Meanwhile, in spite of the objection of the Jesuits, the process was inaugurated which ended with his canonisation. On 31 May 1721, he was beatified, and on 19 March 1729, he was canonised under Pope Benedict XIII. The acts of the process, comprising 500 pages, distinguish two Johns of Nepomuk and sanction the cult of the one who was drowned in 1383 as a martyr of the sacrament of penance.

According to some Protestant sources, the figure of John Nepomuk is a legend due to Jesuits and that its historical kernel is really Jan Hus, who was metamorphosed from a Bohemian Reformer into a Roman Catholic saint: the Nepomuk story would be based on Wenceslaus Hajek's blending of the Jan who was drowned in 1393 and the Jan who was burned in 1415.[citation needed] The resemblances are certainly striking, extending to the manner of celebrating their commemorations. But when the Jesuits came to Prague, the Nepomuk veneration had long been widespread; and the idea of canonization originated in opposition not to the Hussites, but to Protestantism, as a weapon of the Counter-Reformation. In the image of the saint which gradually arose is reflected the religious history of Bohemia.

A coincidental drought in the region a year later helped the legend along; the church convinced the peasants that the drought represented God's punishment for the killing of Jan Nepomucký. Building on that success, they attempted to paint the king as even blacker, with certain clerical circles spreading reports of John's courage, saying that as confessor to the Queen he had refused to reveal her secrets, and that was why he had been murdered. Belief in John's supernatural powers culminated with the discovery of his supposed tongue when three centuries later his tomb was opened and a piece of reddened tissue fell out of his skull.


The cult of St. John of Nepomuk grew in the 17th century and spread during 17th and 18th centuries from Bohemia into many Catholic countries, especially to those ruled by or having ties to the Habsburg family. Statues of St. John of Nepomuk, churches consecrated to him and settlements bearing his name can be found not only in Central Europe (where there are most common), but also in many other European countries and further beyond in the Americas and in India.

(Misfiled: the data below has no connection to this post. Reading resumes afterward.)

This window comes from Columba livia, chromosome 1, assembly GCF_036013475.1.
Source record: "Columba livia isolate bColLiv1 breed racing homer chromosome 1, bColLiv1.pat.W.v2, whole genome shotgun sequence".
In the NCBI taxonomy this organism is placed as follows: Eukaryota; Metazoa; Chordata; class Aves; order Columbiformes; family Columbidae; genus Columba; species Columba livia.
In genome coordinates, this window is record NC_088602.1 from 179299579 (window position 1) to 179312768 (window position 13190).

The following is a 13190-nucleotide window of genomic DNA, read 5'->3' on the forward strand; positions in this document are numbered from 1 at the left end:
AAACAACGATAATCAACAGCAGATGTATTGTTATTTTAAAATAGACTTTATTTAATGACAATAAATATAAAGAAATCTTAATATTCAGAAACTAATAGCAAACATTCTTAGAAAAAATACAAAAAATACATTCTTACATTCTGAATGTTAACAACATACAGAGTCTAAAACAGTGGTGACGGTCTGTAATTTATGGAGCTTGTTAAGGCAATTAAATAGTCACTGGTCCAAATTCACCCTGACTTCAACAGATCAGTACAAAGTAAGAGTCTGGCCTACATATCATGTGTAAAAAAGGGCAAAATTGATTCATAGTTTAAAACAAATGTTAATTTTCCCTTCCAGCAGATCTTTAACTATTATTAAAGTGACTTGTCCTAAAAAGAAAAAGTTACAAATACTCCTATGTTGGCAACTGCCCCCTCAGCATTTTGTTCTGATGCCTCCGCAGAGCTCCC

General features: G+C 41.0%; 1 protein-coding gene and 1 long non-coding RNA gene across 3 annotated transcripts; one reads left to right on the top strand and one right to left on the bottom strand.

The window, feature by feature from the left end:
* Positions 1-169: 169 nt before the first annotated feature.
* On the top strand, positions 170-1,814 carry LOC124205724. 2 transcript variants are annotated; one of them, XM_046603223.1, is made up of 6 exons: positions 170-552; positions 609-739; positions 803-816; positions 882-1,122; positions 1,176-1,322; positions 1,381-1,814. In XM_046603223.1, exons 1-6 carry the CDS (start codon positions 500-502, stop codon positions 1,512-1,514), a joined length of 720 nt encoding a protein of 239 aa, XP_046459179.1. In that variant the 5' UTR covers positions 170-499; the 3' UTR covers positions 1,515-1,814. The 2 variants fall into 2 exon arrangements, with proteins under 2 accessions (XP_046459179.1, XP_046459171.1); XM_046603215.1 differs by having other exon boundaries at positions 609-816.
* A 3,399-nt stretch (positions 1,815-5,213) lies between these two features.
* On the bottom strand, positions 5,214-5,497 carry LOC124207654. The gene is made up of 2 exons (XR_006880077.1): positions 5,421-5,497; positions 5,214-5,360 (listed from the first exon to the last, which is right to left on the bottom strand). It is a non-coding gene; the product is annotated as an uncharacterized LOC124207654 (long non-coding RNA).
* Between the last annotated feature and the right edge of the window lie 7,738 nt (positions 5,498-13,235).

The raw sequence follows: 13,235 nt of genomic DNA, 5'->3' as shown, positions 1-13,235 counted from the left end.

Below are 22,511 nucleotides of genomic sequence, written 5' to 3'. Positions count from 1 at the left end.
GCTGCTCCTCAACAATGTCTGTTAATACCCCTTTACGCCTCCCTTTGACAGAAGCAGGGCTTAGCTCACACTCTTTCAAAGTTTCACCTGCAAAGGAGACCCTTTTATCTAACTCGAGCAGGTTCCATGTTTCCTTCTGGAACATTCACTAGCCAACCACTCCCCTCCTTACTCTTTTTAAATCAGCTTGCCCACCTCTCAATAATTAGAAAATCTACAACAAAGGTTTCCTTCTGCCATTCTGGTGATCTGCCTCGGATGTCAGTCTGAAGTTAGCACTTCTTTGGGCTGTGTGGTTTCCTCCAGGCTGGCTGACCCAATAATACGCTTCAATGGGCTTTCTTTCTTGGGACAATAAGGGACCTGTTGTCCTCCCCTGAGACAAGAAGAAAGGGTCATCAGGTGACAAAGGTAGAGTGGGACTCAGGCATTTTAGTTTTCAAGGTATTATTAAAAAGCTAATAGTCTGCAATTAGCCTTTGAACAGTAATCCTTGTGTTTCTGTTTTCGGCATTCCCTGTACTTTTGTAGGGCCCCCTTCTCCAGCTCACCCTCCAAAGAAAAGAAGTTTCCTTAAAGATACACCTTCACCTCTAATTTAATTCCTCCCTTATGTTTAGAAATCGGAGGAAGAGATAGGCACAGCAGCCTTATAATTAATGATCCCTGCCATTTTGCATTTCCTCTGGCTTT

Worldwide, statues of John of Nepomuk number in tens of thousands, making John of Nepomuk the most represented Czech person in visual art. In Czechia alone, there are around 6000 statues. Similar numbers are in Austria and Germany, and smaller numbers in other parts of the former Habsburg Empire. Individual statues or other monuments can be found in almost every country with a significant Catholic tradition.

Most of those statues are located on bridges (due to John of Nepomuk being a patron saint of bridges and against drowning) and are modelled according to the famous John of Nepomuk statue on the Charles Bridge in Prague. He is usually portrayed with a halo with five stars, alluding to the legend about stars that hovered over his dead body when it was found on the bank of the Vltava river. His tomb, a Baroque monument cast in silver and silver-gilt that was designed by Josef Emanuel Fischer of Erlach, stands in St Vitus Cathedral, Prague.

St. John of Nepomuk's Tomb in St Vitus Cathedral, Prague


See also[edit]


  1. ^ Sprigl, Ignaz (1723). Sanctus Johannes Nepomucenus Christi Heiliger Blut-Zeug.
  2. ^ a b Krčmář, Mgr. Luděk. "Saint John of Nepomuk". SJN.cz. Archived from the original on 2007-09-29. If in 1369 John of Pomuk was a notary public, he must have been more than twenty years old. Thus he was probably born sometime between 1340 and 1350 [1349].
  3. ^ Bernard L. Fontana, A Gift of Angels: The Art of Mission San Xavier Del Bac (Tucson 2010), p.298.
  4. ^ Pubitschka, Gesch., IV, app.; Pelzel ed., "Geschichte König Wenzels", I: "Urkundenbuch", 143–63
  5. ^ l'ed. Stenzel in "Scrittura. il rerum Silesiacarum", I, 1835, pp. 213 sqq.
  6. ^ Archiv für österreichische Geschichte, LX, 1880, pp. 418 sq.
  7. ^ "Scriptores rerum Prussicarum", III, Leipzig 1860–, 87
  8. ^ cf. Schmude in "Zeitschrift für kathol. Theologie", 1883, 90 sqq.
  9. ^ St. John of Nepomuk official website, SJN.cz
  10. ^ The first queen was Johanna of Bavaria; the second one was her cousin Sofia of Bavaria.
  11. ^ Kronika česká, first printed in Bohemian, Prague 1541; then translated in German and after two centuries also in Latin by Gelasius Dobner (6 volumes., Prague, 1761–83).
  12. ^ Bohuslav Balbinus. Vita beati Joannis Nepomuceni martyris, Praga, 1670; It was reprinted in the Bollandists' Acta sanctorum III, May, pp 668–80.
  13. ^ Adam Więcek (1964). Jan Jiří Urbanský český sochař ve Slezsku (in Czech).

External links[edit]